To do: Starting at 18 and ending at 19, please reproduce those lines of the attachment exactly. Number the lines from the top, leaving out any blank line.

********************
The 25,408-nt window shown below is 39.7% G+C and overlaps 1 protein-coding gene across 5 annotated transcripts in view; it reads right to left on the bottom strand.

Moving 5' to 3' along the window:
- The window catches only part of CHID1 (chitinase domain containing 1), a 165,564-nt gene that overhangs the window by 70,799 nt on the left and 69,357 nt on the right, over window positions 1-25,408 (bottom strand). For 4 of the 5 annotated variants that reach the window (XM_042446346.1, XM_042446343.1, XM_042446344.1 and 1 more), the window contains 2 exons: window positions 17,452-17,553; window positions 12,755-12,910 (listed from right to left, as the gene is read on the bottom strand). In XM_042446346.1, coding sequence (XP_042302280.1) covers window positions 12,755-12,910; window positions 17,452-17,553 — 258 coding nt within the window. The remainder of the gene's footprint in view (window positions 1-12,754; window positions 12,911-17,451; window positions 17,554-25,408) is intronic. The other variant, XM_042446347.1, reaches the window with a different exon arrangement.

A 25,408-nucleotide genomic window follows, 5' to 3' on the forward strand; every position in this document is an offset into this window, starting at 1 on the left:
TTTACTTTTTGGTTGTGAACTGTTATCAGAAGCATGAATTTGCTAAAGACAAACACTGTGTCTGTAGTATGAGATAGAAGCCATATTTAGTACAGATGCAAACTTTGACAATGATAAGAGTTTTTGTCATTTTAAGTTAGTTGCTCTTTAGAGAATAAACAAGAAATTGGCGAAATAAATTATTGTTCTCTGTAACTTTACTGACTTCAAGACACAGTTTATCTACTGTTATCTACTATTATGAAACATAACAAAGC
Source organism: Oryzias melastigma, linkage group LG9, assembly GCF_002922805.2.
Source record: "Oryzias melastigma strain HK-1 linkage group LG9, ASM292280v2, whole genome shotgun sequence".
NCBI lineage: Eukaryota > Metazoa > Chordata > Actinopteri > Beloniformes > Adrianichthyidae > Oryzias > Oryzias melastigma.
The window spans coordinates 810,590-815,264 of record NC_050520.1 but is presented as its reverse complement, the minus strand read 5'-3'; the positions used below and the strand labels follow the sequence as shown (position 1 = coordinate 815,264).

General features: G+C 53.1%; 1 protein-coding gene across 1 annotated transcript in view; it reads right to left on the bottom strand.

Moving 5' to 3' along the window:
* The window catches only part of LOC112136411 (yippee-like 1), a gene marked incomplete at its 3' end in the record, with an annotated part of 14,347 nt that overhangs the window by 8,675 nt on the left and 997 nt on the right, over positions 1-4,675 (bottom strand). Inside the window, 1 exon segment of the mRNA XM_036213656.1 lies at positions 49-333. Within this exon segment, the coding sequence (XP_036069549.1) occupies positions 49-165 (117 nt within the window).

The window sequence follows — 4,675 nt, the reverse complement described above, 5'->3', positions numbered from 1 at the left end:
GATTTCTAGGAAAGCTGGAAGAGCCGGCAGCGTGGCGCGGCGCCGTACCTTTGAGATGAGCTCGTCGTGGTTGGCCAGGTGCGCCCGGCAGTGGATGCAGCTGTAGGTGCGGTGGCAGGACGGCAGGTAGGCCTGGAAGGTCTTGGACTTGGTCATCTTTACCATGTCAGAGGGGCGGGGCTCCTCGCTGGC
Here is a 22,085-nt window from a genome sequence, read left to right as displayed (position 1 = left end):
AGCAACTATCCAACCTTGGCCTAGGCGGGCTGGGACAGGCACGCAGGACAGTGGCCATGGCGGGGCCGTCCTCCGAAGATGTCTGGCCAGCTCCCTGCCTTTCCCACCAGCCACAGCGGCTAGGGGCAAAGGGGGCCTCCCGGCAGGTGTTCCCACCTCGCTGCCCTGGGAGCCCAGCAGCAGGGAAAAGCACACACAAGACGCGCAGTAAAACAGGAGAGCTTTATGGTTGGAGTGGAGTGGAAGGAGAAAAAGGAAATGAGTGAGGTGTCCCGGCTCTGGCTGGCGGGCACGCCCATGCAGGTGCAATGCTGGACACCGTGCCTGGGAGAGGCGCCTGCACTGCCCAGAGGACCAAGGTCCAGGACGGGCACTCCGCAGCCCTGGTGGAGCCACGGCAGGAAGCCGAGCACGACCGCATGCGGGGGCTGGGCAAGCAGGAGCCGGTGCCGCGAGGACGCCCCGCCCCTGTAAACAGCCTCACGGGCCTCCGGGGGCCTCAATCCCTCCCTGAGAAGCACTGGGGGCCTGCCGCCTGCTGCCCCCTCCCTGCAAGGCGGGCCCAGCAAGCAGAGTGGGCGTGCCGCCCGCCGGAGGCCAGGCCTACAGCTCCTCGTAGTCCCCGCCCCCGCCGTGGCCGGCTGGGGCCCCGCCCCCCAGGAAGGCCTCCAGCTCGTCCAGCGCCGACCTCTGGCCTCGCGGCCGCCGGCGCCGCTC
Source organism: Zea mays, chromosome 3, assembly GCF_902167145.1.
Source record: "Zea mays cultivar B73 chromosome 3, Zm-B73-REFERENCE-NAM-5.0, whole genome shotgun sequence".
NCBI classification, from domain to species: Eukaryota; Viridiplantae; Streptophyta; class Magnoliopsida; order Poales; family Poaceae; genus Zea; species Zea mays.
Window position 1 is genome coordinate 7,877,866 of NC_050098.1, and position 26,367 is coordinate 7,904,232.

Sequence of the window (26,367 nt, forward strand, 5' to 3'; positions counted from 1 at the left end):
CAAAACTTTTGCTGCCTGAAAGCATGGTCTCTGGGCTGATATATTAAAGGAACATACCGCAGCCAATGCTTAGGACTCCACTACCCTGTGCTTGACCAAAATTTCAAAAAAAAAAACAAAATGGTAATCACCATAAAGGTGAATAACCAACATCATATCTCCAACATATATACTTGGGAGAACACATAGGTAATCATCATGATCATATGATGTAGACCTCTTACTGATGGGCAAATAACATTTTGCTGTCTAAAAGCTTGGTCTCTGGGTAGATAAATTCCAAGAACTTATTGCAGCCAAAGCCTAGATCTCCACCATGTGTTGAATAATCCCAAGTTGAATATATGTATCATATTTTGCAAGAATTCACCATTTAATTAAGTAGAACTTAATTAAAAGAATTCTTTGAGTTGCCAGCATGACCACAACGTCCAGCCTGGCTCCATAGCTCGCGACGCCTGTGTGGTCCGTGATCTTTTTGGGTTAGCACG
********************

Source record: "Zea mays cultivar B73 chromosome 3, Zm-B73-REFERENCE-NAM-5.0, whole genome shotgun sequence".
NCBI classification, from domain to species: Eukaryota; Viridiplantae; Streptophyta; class Magnoliopsida; order Poales; family Poaceae; genus Zea; species Zea mays.